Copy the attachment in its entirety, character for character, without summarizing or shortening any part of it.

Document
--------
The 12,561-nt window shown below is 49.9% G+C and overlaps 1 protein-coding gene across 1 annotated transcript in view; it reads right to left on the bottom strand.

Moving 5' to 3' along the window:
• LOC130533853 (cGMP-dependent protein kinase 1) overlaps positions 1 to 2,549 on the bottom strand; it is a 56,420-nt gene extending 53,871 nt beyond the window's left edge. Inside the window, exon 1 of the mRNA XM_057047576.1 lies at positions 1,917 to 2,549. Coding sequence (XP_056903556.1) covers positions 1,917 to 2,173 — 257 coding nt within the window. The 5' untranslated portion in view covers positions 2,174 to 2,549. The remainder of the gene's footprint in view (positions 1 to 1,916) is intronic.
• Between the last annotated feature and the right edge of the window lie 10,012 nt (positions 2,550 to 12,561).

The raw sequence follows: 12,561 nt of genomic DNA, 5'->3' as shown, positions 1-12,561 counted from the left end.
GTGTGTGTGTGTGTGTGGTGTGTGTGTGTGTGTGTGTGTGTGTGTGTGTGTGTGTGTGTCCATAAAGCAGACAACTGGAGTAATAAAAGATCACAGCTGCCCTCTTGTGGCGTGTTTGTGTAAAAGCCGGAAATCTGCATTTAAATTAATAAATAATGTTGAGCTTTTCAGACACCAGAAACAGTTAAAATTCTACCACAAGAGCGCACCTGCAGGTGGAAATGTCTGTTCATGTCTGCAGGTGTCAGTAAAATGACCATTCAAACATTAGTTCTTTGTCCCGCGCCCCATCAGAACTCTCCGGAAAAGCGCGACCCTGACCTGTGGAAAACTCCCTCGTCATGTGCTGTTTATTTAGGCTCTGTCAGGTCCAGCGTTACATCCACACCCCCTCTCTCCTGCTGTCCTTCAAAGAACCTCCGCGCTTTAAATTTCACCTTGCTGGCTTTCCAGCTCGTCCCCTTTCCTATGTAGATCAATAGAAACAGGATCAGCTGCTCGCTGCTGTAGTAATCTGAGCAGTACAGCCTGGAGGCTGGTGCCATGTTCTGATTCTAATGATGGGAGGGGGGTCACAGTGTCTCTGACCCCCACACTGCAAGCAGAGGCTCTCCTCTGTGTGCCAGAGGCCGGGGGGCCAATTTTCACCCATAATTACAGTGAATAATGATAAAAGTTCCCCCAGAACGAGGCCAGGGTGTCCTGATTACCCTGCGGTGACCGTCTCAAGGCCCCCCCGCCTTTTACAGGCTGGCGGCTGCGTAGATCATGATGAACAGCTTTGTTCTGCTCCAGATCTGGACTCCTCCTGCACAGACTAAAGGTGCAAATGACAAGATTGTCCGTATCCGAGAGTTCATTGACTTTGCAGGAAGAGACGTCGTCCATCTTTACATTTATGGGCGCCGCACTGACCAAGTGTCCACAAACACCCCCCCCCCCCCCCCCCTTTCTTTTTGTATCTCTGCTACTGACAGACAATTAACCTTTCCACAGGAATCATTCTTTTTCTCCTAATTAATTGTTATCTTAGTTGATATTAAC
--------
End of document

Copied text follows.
The 12,561-nt window shown below is 49.9% G+C and overlaps 1 protein-coding gene across 1 annotated transcript in view; it reads right to left on the bottom strand.

Moving 5' to 3' along the window:
• LOC130533853 (cGMP-dependent protein kinase 1) overlaps positions 1 to 2,549 on the bottom strand; it is a 56,420-nt gene extending 53,871 nt beyond the window's left edge. Inside the window, exon 1 of the mRNA XM_057047576.1 lies at positions 1,917 to 2,549. Coding sequence (XP_056903556.1) covers positions 1,917 to 2,173 — 257 coding nt within the window. The 5' untranslated portion in view covers positions 2,174 to 2,549. The remainder of the gene's footprint in view (positions 1 to 1,916) is intronic.
• Between the last annotated feature and the right edge of the window lie 10,012 nt (positions 2,550 to 12,561).

The raw sequence follows: 12,561 nt of genomic DNA, 5'->3' as shown, positions 1-12,561 counted from the left end.
GTGTGTGTGTGTGTGTGGTGTGTGTGTGTGTGTGTGTGTGTGTGTGTGTGTGTGTGTGTCCATAAAGCAGACAACTGGAGTAATAAAAGATCACAGCTGCCCTCTTGTGGCGTGTTTGTGTAAAAGCCGGAAATCTGCATTTAAATTAATAAATAATGTTGAGCTTTTCAGACACCAGAAACAGTTAAAATTCTACCACAAGAGCGCACCTGCAGGTGGAAATGTCTGTTCATGTCTGCAGGTGTCAGTAAAATGACCATTCAAACATTAGTTCTTTGTCCCGCGCCCCATCAGAACTCTCCGGAAAAGCGCGACCCTGACCTGTGGAAAACTCCCTCGTCATGTGCTGTTTATTTAGGCTCTGTCAGGTCCAGCGTTACATCCACACCCCCTCTCTCCTGCTGTCCTTCAAAGAACCTCCGCGCTTTAAATTTCACCTTGCTGGCTTTCCAGCTCGTCCCCTTTCCTATGTAGATCAATAGAAACAGGATCAGCTGCTCGCTGCTGTAGTAATCTGAGCAGTACAGCCTGGAGGCTGGTGCCATGTTCTGATTCTAATGATGGGAGGGGGGTCACAGTGTCTCTGACCCCCACACTGCAAGCAGAGGCTCTCCTCTGTGTGCCAGAGGCCGGGGGGCCAATTTTCACCCATAATTACAGTGAATAATGATAAAAGTTCCCCCAGAACGAGGCCAGGGTGTCCTGATTACCCTGCGGTGACCGTCTCAAGGCCCCCCCGCCTTTTACAGGCTGGCGGCTGCGTAGATCATGATGAACAGCTTTGTTCTGCTCCAGATCTGGACTCCTCCTGCACAGACTAAAGGTGCAAATGACAAGATTGTCCGTATCCGAGAGTTCATTGACTTTGCAGGAAGAGACGTCGTCCATCTTTACATTTATGGGCGCCGCACTGACCAAGTGTCCACAAACACCCCCCCCCCCCCCCCCCTTTCTTTTTGTATCTCTGCTACTGACAGACAATTAACCTTTCCACAGGAATCATTCTTTTTCTCCTAATTAATTGTTATCTTAGTTGATATTAAC